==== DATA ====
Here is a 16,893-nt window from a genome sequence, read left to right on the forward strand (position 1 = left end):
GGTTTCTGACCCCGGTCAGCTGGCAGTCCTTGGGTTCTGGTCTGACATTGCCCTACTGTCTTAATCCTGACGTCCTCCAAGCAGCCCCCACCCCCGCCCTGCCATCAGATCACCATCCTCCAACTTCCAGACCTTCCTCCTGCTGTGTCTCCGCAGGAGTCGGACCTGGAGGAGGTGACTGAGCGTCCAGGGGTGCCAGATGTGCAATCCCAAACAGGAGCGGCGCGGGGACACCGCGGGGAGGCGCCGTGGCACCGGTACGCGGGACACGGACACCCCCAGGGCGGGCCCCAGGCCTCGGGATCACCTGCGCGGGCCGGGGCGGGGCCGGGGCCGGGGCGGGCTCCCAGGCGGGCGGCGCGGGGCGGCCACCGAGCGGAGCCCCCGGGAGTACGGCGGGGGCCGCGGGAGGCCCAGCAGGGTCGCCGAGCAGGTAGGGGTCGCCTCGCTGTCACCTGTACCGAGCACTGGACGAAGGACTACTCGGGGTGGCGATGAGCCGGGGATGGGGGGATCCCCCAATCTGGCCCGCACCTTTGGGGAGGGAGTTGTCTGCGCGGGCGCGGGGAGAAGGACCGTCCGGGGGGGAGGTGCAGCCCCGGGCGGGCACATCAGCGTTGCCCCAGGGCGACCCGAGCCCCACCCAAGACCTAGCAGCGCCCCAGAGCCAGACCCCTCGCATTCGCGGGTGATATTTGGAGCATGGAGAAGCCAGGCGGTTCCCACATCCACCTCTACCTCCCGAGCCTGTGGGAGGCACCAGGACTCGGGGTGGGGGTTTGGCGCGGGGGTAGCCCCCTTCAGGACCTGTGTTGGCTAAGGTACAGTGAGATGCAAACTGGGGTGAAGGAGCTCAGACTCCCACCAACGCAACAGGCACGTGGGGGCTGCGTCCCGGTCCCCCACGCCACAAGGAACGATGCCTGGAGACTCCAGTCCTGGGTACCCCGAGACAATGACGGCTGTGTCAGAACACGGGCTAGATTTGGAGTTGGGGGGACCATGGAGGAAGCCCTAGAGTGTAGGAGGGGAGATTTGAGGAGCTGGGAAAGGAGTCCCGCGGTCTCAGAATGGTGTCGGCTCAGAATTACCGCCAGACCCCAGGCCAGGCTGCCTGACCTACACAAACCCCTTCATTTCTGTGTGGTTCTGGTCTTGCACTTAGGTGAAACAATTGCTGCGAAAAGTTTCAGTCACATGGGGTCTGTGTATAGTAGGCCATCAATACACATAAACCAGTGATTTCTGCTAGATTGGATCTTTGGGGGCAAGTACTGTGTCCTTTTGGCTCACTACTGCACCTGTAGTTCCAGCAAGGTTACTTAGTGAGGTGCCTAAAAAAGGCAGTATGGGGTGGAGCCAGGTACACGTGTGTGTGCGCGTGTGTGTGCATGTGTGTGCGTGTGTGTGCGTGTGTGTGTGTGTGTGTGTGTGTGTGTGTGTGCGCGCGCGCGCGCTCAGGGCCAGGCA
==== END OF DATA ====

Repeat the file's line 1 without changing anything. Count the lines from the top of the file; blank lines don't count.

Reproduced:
Here is a 16,893-nt window from a genome sequence, read left to right on the forward strand (position 1 = left end):